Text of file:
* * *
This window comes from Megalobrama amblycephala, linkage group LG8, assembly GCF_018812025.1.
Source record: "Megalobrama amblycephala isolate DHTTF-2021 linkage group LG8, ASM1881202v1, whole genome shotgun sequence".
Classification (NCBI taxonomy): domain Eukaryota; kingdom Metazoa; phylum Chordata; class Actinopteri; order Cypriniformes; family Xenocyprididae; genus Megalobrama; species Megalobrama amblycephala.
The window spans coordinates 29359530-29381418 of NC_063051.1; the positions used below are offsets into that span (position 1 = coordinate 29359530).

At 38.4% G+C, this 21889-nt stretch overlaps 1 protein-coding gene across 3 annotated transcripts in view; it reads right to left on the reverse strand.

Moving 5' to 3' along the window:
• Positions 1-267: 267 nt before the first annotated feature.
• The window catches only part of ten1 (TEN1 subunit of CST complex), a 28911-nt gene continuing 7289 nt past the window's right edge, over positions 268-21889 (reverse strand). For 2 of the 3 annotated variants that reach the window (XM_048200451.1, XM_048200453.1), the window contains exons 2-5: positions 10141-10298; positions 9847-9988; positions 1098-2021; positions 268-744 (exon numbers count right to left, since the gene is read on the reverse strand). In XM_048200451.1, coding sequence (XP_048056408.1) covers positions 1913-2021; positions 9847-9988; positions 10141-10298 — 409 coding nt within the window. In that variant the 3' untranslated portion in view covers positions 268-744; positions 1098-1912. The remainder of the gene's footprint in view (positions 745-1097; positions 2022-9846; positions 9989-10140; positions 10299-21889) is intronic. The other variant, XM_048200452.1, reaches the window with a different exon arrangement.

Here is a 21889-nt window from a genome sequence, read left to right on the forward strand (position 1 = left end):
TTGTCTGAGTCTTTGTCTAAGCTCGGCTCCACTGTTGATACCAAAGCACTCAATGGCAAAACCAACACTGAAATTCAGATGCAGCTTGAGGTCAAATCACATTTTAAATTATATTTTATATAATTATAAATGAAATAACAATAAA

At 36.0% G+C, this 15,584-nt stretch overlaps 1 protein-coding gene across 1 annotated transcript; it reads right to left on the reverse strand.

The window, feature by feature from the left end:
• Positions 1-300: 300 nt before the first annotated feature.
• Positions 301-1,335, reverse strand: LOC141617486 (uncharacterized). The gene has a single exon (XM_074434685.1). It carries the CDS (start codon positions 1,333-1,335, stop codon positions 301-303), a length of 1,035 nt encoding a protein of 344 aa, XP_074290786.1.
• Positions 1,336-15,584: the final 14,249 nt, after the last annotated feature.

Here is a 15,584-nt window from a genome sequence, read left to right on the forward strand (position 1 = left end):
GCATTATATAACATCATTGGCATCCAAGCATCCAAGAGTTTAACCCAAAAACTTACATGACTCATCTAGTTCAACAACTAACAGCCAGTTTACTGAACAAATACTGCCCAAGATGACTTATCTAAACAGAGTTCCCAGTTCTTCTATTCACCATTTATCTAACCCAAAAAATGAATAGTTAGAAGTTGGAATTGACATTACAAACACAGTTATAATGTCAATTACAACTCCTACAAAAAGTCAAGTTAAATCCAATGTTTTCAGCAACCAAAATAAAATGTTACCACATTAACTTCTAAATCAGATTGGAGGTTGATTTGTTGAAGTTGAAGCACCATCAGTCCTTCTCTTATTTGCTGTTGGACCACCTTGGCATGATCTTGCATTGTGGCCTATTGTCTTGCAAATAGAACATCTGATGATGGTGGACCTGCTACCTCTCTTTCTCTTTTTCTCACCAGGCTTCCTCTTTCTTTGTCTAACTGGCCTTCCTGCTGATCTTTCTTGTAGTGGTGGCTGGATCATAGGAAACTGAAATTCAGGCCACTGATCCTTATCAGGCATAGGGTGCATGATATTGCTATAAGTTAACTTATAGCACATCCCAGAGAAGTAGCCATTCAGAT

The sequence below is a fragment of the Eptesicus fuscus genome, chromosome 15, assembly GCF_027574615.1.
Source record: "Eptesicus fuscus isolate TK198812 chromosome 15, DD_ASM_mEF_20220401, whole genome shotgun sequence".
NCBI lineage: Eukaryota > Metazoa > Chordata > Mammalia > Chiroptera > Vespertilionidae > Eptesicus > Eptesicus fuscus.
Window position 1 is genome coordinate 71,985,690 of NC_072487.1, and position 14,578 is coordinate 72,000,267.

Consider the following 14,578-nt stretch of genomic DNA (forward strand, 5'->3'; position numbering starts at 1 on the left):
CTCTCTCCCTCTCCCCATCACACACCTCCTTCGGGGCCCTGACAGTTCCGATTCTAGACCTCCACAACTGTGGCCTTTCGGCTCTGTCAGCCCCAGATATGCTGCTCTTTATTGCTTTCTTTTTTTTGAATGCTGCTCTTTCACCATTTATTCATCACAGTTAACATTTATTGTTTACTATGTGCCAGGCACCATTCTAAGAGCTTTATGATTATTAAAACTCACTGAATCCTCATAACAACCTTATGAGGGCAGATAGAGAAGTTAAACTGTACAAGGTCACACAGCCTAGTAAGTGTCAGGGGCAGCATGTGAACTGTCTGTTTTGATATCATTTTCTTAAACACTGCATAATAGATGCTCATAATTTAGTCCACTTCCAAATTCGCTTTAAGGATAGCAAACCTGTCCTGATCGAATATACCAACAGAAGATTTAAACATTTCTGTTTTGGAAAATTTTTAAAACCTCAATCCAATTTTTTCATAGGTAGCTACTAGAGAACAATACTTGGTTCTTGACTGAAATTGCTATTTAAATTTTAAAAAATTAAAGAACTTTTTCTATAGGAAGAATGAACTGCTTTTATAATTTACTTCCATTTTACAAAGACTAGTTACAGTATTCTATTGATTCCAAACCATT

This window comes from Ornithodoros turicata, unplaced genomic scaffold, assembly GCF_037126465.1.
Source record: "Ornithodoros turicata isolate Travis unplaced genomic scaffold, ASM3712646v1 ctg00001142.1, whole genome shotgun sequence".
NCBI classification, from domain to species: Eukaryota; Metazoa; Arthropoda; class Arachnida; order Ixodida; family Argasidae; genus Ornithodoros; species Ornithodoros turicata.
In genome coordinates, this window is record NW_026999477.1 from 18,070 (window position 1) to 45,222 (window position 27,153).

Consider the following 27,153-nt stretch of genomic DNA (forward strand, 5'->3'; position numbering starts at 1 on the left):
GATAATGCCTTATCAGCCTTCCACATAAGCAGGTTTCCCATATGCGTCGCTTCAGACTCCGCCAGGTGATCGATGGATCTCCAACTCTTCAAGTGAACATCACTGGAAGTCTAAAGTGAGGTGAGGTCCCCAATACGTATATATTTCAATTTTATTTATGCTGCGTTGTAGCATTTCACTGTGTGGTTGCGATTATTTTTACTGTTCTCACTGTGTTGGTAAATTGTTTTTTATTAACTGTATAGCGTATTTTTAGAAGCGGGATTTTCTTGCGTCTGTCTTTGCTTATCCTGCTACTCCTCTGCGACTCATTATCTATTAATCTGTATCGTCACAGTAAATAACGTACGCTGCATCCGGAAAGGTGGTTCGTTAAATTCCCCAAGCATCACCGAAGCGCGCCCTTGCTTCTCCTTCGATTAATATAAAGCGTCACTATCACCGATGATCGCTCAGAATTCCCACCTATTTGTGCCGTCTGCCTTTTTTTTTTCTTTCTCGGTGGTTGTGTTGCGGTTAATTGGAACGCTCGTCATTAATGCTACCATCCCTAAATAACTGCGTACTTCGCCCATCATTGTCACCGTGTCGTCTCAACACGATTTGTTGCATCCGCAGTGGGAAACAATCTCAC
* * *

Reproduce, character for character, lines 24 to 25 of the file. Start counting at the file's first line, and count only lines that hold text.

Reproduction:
This window comes from Ornithodoros turicata, unplaced genomic scaffold, assembly GCF_037126465.1.
Source record: "Ornithodoros turicata isolate Travis unplaced genomic scaffold, ASM3712646v1 ctg00001142.1, whole genome shotgun sequence".